Chimps ‘mourn their dead,’ studies find

The top rung of the ladder of creation is within the hairy reach of the chimpanzee, two new studies suggest.  Scientists working independently in Scotland and Guinea will publish observations in Current Biology that suggest the apes mourn their loved ones when the Chimp Reaper calls.

Staff at Blair Drummond Safari and Adventure Park near Stirling, UK, used video to observe the passing of Pansy, a 50-year-old captive chimpanzee. 

As she ebbed away over the course of a few days, her troop became subdued, and held grooming vigils as she lay stricken.  When she had died, her daughter stayed by her side for an entire night, despite never having used that sleeping platform before. Later, the chimps cleaned Pansy’s corpse, and subsequently avoided the place of her death.

Dr James Anderson, of The University of Stirling, who used the footage in his study, suggests these may be funerary “rituals” of some rudimentary sort.

“Our … research makes a strong case that chimps not only understand the concept of death but also have ways with which they cope with it,” Anderson told New Scientist.

Also found in Current Biology is the work of Oxford University’s Dora Biro et al., who observed chimpanzees in Bossou district, Guinea, carrying the mummified corpses of their offspring for weeks after their deaths. The mothers eventually relinquished their dead, a decision which Biro thinks is linked to fertility cycles.

“The hormonal changes the chimps experience as their bodies gear up to reproduce may push them into ‘letting go’ of the corpses,” she told New Scientist. “We don’t know that for sure, but our observations suggest that may be true.”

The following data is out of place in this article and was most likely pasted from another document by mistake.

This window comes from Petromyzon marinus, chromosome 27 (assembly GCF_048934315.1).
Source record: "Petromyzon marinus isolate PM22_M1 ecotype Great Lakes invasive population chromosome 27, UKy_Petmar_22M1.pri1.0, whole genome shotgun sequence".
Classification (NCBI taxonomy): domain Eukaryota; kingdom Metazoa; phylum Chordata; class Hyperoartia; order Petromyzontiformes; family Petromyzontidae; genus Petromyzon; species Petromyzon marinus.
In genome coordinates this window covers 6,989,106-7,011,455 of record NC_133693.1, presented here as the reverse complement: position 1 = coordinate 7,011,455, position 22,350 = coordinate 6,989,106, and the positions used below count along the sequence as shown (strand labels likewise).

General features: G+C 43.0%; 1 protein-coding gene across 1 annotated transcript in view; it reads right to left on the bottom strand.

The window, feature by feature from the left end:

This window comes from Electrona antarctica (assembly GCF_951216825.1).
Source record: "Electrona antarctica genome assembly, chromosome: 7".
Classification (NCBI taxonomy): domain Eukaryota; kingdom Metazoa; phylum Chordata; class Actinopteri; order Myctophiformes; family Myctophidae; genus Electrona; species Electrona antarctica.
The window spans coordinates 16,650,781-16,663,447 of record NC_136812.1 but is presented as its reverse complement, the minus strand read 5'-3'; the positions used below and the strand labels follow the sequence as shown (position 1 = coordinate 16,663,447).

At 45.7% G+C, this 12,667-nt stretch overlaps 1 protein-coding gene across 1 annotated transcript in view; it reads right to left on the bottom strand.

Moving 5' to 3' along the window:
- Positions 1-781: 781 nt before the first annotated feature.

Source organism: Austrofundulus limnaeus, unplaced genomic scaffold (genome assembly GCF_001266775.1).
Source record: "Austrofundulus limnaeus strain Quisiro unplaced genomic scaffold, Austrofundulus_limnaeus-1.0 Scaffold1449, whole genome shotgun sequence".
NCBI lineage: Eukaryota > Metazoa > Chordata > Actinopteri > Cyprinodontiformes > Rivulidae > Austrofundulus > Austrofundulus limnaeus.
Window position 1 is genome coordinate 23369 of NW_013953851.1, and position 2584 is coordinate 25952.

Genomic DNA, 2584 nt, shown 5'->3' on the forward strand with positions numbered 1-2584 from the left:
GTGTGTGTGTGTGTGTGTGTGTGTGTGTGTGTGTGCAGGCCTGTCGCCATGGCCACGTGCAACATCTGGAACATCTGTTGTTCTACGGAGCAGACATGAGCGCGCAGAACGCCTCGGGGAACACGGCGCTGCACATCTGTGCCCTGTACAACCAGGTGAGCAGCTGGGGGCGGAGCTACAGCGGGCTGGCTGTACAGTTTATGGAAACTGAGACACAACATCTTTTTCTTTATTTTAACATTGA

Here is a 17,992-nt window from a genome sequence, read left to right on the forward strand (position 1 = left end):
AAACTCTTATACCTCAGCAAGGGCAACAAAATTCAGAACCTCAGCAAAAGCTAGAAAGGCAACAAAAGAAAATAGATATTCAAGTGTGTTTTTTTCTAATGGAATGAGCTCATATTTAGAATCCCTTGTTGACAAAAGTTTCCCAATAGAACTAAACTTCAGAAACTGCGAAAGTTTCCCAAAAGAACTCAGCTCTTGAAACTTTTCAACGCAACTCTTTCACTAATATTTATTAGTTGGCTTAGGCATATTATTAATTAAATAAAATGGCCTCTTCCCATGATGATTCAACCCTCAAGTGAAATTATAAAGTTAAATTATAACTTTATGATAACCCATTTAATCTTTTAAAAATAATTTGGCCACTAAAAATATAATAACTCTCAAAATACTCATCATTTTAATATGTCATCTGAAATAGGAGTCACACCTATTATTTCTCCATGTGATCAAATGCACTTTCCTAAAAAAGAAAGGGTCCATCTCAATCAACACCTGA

Anderson thinks the chimpanzees’ behaviour further blurs the already-indistinct boundary between humans and the balance of creation.

“Several phenomena have at one time or another been considered as setting humans apart from other species: reasoning ability, language ability, tool use, cultural variation, and self-awareness, for example. But science has provided strong evidence that the boundaries between us and other species are nowhere near to being as clearly defined as many people used to think.

“The awareness of death is another such psychological phenomenon.”

The studies bring academic rigour to anecdotal observations published by The Times last October. Apes at the Sanaga Yong Chimpanzee Rescue Centre in Cameroon maintained a respectful silence as they watched the funeral cortège of Dorothy.

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